Spring and summer outdoor harvests

Why is it a good idea to force a summer harvest?

Imagine changing harvest time to summer by forcing the plants to flower out of season. Light in autumn is not nearly as intense as at the beginning of summer. Marijuana uses summer's light energy to spur vegetative growth, but typically produces seed or bud under diminished light intensity and short days of uncertain weather. Spring and summer harvests have many advantages. The buds ripen during peak light intensity, under high UV light and in warmer weather, so they grow larger and more potent than if they had ripened in the fall.
The first day of summer, June 22, is the longest day of the year, and the time when the sun's rays reach the northern hemisphere most directly, giving it the brightest light. After that, each day grows shorter and sunlight reaches the hemisphere at a more oblique angle, making it dimmer until the first day of winter, December 22, when light intensity and duration begins to increase.

Marijuana plants can be forced to flower at any stage or size by providing a 12-hour period of uninterrupted darkness each day. 50 to 70 days after such forcing, the buds will be ready for harvest. So a plant forced in the beginning of June will be ready around the beginning of August. Plants forced in early July are ready the beginning of September.

Several strategies can be used to produce early harvests:

In areas where plants can be placed outdoors in the early spring, they can grow vegetatively for six to eight weeks and then be forced to flower using a frame or hoop that encloses the garden. The garden is covered each day at 7pm with an opaque polyethylene cover. It is uncovered each morning at 7am. Polyethylene, white on one side and black on the other, is an ideal material for this. The white side is placed on the outside to reflect the light. The black side is opaque.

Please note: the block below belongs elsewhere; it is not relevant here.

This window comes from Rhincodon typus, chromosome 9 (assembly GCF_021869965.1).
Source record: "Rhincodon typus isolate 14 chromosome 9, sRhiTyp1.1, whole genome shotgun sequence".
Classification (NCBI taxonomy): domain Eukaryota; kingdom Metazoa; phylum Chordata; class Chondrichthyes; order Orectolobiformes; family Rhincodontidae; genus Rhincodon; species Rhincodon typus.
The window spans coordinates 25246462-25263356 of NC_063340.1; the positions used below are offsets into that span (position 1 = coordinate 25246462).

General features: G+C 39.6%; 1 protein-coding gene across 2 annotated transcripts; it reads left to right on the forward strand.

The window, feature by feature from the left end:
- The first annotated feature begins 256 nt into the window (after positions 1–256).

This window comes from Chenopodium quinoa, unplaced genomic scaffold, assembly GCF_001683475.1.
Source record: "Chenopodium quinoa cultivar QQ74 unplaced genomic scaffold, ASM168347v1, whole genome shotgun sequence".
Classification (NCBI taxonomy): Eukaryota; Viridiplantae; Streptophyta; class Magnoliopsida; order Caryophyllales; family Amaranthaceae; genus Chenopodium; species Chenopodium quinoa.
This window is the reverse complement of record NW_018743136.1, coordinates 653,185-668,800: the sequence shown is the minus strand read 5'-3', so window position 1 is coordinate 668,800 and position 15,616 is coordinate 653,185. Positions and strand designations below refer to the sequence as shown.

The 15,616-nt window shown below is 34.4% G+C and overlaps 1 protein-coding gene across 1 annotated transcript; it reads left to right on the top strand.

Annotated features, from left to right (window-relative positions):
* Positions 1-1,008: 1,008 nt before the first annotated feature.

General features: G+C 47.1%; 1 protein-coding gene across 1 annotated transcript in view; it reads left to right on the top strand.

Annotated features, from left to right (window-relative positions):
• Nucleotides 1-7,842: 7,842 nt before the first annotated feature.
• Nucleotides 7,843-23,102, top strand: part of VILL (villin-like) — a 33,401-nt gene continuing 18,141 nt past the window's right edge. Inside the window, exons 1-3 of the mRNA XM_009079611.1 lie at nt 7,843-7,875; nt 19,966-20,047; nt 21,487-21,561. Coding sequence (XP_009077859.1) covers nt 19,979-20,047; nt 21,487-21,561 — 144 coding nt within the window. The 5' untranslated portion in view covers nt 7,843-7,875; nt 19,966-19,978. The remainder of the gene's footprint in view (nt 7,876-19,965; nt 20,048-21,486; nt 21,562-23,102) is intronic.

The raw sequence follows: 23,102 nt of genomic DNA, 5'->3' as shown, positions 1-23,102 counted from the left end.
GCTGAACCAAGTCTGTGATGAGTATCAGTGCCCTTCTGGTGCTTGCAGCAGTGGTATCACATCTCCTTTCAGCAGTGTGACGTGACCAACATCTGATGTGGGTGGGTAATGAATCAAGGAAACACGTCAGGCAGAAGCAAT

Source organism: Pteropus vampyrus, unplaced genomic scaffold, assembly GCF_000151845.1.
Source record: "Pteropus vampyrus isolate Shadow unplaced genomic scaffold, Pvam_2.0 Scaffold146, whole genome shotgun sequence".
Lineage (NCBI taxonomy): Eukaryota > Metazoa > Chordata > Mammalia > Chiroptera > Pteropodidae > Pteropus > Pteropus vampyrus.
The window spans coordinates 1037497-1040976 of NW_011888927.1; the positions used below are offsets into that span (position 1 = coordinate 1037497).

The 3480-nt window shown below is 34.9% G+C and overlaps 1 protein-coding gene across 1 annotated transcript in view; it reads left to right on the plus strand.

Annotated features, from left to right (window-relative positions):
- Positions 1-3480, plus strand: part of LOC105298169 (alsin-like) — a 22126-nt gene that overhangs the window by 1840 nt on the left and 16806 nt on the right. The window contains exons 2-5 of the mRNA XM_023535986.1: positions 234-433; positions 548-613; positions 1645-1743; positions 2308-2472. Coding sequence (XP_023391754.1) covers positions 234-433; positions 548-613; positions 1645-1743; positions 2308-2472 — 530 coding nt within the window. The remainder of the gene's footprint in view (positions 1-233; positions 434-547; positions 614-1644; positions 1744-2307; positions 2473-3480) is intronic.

In spring, some areas are warm and sunny during the day but have a large temperature drop in the evenings. Plants in moveable containers can be placed outside each day and returned to the warmth and safety of the indoors each evening.

Plants can be grown indoors vegetatively and then set out to flower as soon as weather permits. After March 22, they have to be covered nightly. If you can place plants outside in February you will be harvesting in April, and nature will provide the correct dark period for you. The small decrease in the length of the dark period will not send the plants back into vegetative growth. Buds grown for spring harvest receive the benefit of increasing light intensity as they ripen.

Plants that are ripened in the spring or early summer should not be cut down. Instead, cut off just the buds. The decreasing dark period the plants receive each day will force them back into vegetative growth. They will then flower again in the fall, and be ready for their second harvest at normal ripening time.

A taste test of the two groups of buds, early and late, from the same plants will confirm my observation that buds ripening between July 1 and August 15 are the most potent and tasty.

Readers with grow questions (or answers) should send them to Ed at: Ask Ed, PMB 147, 530 Divisadero St., San Francisco, California 94117, USA. You can also email Ed at AskEd@cannabisculture.com, and send queries via his websites at www.ask-ed.net. All featured questions will be rewarded with a copy of Ed's new book, Best of Ask Ed: Your Marijuana Questions Answered. Sorry, Ed cannot send personal replies to your questions.

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